Apr 20, 2016

The Evolution of Nutrient RecoveryTHE EVOLUTION OF NUTRIENT RECOVERY

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Watermark Magazine – Spring 2016
Ten years ago, the nutrient recovery industry didn’t truly exist. Today, it is a full-circle sustainable solution being adopted by wastewater treatment plants (WWTPs) in cities and municipalities worldwide.

Traditionally, WWTPs removed phosphorus from wastewater streams by precipitating them with iron or aluminum salts, and then removing the precipitate in the plant biosolids. It was an intensive chemical process that not only generated excess biosolids, but also required the purchase of metals salts and the disposal of the metal phosphate sludge. Removal with chemical flocculants is both expensive and considered harmful to the environment. The produced biosolids were applied to land, and phosphates bound by iron or aluminum salts were not readily plant available.

The process of removing phosphorus biologically, known as Enhanced Biological Phosphorus Removal (EBPR), began in the 1960s, but wasn’t common until the 1990s. Instead of chemicals, the process relies on phosphateaccumulating organisms to consume dissolved phosphates. While EBPR provides a low-cost, environmentally friendly solution for facilities to remove phosphorus, anaerobic digestion of wastewater sludges containing phosphateaccumulating organisms causes phosphorus to be released by the organisms. When released, the phosphate reacts with ammonia and magnesium already present to form struvite, which can cause severe scaling of pipes, process equipment and digesters. To prevent struvite buildup, the WWTP must resort to chemical phosphorus removal using metal salts. It also prevents released phosphorus from recirculating back to the EBPR process. In recognition of the potential value of these nutrients, alternative solutions involving the precipitation and extraction of the phosphates from post-digestion sludge dewatering liquors were developed. These processes were effective at recovering phosphorus, but unable to create a valuable product that could be successfully commercialized.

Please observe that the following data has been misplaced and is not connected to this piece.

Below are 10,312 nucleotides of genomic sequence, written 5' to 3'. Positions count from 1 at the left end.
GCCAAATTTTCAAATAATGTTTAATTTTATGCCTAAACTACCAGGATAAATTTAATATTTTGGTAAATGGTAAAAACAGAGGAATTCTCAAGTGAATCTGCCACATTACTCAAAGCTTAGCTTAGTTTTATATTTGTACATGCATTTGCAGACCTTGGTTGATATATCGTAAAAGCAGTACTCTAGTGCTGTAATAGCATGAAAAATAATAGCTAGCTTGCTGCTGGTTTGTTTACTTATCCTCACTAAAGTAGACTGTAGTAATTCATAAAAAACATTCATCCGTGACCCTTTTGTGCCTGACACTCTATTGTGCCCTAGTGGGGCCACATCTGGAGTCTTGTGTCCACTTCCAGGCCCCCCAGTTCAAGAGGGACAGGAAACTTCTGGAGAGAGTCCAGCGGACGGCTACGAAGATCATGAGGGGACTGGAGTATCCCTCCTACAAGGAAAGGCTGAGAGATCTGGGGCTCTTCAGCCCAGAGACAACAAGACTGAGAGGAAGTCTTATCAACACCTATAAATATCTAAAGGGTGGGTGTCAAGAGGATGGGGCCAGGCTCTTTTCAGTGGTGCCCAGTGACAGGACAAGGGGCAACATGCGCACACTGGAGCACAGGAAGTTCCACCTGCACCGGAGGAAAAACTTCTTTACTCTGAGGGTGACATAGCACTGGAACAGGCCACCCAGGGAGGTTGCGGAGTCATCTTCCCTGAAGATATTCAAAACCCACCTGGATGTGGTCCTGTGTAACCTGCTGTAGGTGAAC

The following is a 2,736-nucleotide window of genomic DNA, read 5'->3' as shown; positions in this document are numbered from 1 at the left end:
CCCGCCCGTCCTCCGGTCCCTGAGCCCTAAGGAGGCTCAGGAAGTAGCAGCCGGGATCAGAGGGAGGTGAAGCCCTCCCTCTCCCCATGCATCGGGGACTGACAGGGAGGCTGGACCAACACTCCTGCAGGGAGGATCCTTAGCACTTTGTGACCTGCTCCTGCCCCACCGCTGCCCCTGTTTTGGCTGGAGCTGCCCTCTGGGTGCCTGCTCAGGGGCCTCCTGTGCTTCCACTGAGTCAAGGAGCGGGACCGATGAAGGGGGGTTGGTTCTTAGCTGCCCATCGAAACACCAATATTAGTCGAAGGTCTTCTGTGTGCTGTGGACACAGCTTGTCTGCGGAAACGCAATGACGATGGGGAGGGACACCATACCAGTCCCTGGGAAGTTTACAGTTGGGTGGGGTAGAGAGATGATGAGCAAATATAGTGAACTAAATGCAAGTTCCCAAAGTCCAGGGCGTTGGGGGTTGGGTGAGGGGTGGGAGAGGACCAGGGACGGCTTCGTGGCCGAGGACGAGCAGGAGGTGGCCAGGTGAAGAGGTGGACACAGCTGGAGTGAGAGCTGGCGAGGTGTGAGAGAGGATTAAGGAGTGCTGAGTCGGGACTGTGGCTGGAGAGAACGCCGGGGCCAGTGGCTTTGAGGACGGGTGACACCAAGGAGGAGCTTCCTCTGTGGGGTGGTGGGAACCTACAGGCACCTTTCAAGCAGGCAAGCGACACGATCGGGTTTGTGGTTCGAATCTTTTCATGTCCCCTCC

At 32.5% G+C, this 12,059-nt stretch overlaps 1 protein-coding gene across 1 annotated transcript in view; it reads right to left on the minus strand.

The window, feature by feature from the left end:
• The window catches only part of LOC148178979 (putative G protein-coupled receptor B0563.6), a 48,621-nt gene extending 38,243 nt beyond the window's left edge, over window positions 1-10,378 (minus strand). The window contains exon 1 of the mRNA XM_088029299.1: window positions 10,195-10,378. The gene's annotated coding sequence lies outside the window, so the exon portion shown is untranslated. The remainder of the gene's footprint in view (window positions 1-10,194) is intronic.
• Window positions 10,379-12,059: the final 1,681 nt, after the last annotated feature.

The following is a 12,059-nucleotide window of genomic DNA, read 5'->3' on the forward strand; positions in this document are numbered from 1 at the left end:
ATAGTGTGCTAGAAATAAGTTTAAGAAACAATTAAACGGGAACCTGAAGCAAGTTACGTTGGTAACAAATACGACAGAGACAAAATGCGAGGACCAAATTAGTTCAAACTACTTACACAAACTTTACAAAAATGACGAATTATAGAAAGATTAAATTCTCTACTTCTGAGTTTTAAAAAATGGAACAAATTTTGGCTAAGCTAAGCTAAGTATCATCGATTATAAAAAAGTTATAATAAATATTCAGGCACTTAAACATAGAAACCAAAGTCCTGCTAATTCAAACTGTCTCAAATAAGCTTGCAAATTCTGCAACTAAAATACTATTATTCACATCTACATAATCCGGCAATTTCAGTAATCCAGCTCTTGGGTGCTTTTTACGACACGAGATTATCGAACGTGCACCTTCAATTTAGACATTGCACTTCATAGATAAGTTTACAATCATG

In the early 2000s, a group of researchers in the Department of Civil Engineering at the University of British Columbia (UBC) invented a process to recover phosphorus in a fluidized bed reactor. The purpose was to create a high-value fertilizer. What set this process apart from others was its ability to create a pure product that would be suitable for fertilizer consumers, increasing the chances of commercial adoption. The technology provided a second outlet for the released phosphorus by turning it into a granular fertilizer and allowing phosphorus to be recovered. It also meant money no longer had to be spent on sludge-producing metal salts.